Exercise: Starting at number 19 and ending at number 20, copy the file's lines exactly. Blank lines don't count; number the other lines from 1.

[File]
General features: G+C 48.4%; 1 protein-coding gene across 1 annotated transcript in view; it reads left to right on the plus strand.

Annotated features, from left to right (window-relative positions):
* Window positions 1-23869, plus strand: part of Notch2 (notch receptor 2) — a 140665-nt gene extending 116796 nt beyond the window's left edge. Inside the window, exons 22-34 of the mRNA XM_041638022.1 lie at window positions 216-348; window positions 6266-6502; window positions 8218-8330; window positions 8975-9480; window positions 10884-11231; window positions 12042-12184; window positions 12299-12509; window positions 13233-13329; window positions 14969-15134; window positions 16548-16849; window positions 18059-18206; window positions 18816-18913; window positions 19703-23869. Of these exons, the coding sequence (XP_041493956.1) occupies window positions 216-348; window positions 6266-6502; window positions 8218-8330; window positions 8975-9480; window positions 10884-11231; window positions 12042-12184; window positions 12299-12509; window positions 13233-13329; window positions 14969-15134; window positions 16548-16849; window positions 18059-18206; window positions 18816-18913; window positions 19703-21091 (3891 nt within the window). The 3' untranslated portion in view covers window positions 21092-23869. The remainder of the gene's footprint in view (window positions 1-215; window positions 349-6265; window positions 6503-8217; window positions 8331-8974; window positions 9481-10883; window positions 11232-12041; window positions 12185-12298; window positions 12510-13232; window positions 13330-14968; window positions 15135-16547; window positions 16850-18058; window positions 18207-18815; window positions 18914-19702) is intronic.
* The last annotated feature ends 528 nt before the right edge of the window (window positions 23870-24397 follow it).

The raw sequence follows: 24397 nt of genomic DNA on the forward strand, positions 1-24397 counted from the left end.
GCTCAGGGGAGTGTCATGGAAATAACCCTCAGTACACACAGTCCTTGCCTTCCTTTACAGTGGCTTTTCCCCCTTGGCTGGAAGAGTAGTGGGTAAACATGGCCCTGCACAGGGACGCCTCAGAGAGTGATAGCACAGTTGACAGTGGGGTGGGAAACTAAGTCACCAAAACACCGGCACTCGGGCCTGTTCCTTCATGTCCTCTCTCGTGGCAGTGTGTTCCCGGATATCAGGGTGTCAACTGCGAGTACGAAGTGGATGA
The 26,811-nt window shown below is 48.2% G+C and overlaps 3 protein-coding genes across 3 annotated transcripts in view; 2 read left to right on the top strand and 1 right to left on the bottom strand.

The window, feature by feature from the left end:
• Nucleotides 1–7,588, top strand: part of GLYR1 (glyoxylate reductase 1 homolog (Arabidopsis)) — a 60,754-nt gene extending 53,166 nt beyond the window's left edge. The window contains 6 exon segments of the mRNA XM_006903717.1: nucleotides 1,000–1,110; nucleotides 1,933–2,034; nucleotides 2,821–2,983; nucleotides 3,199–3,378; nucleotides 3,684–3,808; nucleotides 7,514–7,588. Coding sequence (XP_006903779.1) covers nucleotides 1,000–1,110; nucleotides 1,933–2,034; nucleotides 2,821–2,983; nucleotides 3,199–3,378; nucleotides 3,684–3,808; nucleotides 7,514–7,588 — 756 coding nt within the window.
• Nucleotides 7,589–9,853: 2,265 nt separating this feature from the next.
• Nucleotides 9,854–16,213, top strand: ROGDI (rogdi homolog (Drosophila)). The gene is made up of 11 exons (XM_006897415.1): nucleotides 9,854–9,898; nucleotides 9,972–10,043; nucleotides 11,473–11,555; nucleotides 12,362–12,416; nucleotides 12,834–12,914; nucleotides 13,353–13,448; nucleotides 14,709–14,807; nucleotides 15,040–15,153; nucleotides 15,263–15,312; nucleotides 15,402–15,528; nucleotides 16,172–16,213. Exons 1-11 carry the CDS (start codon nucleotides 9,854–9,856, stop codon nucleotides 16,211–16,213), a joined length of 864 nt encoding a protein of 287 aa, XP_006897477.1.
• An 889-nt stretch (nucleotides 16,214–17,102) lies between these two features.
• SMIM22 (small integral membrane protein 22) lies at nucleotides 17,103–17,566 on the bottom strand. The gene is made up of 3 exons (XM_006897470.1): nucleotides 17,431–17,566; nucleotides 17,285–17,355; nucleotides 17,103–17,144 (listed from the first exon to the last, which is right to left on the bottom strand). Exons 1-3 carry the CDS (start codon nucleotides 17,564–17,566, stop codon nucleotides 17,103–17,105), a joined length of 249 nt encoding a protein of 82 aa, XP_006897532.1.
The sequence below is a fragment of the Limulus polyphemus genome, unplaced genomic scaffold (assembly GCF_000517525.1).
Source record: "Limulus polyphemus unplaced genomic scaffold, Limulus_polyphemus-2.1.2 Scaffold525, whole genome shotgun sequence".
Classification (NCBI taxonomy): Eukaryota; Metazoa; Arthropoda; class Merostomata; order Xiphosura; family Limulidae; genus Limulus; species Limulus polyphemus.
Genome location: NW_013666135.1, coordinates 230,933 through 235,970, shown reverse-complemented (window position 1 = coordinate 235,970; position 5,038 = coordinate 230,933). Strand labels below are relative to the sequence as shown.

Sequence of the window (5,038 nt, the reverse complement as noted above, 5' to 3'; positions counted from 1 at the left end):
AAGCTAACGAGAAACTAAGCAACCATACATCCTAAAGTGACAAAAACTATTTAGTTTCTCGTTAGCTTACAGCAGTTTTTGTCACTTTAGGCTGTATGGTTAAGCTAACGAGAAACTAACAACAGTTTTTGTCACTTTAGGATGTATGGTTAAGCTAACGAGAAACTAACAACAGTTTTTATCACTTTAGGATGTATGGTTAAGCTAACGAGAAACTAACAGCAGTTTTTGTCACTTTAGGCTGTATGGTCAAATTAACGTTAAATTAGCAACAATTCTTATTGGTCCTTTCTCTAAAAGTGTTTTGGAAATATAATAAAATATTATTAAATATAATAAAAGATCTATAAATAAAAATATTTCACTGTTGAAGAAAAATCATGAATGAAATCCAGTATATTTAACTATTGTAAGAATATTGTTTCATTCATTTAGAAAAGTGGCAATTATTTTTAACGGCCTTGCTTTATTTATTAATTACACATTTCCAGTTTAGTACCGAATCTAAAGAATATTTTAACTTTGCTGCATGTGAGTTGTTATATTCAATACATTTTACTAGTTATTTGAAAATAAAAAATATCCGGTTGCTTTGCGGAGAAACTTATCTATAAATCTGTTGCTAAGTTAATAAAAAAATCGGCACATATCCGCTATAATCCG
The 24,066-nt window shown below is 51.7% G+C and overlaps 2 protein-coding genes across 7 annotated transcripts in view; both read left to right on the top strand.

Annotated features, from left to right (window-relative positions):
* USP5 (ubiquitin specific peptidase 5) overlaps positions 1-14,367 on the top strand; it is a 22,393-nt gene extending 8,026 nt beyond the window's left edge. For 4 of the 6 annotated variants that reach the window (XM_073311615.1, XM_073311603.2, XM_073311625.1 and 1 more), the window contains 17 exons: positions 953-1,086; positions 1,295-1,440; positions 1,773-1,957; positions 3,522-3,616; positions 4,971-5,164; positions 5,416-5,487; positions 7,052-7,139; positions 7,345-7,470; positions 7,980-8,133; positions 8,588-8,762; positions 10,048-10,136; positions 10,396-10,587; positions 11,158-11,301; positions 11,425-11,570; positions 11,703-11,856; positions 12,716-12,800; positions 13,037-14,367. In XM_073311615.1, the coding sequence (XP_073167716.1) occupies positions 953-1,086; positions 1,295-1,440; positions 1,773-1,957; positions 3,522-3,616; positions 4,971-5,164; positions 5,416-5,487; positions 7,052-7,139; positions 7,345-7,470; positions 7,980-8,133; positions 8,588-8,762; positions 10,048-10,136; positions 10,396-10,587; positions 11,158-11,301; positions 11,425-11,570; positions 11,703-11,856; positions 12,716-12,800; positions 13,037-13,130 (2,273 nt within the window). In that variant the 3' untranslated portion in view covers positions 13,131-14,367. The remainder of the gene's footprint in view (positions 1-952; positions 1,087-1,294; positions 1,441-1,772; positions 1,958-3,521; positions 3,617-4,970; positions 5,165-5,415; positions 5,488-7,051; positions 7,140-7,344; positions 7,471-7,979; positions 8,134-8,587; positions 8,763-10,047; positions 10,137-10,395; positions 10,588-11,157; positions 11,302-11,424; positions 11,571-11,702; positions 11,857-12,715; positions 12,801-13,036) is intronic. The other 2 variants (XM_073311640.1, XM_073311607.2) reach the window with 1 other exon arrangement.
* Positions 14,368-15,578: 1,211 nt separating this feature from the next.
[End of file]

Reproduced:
AAGCTAACGAGAAACTAAGCAACCATACATCCTAAAGTGACAAAAACTATTTAGTTTCTCGTTAGCTTACAGCAGTTTTTGTCACTTTAGGCTGTATGGTTAAGCTAACGAGAAACTAACAACAGTTTTTGTCACTTTAGGATGTATGGTTAAGCTAACGAGAAACTAACAACAGTTTTTATCACTTTAGGATGTATGGTTAAGCTAACGAGAAACTAACAGCAGTTTTTGTCACTTTAGGCTGTATGGTCAAATTAACGTTAAATTAGCAACAATTCTTATTGGTCCTTTCTCTAAAAGTGTTTTGGAAATATAATAAAATATTATTAAATATAATAAAAGATCTATAAATAAAAATATTTCACTGTTGAAGAAAAATCATGAATGAAATCCAGTATATTTAACTATTGTAAGAATATTGTTTCATTCATTTAGAAAAGTGGCAATTATTTTTAACGGCCTTGCTTTATTTATTAATTACACATTTCCAGTTTAGTACCGAATCTAAAGAATATTTTAACTTTGCTGCATGTGAGTTGTTATATTCAATACATTTTACTAGTTATTTGAAAATAAAAAATATCCGGTTGCTTTGCGGAGAAACTTATCTATAAATCTGTTGCTAAGTTAATAAAAAAATCGGCACATATCCGCTATAATCCG
The 24,066-nt window shown below is 51.7% G+C and overlaps 2 protein-coding genes across 7 annotated transcripts in view; both read left to right on the top strand.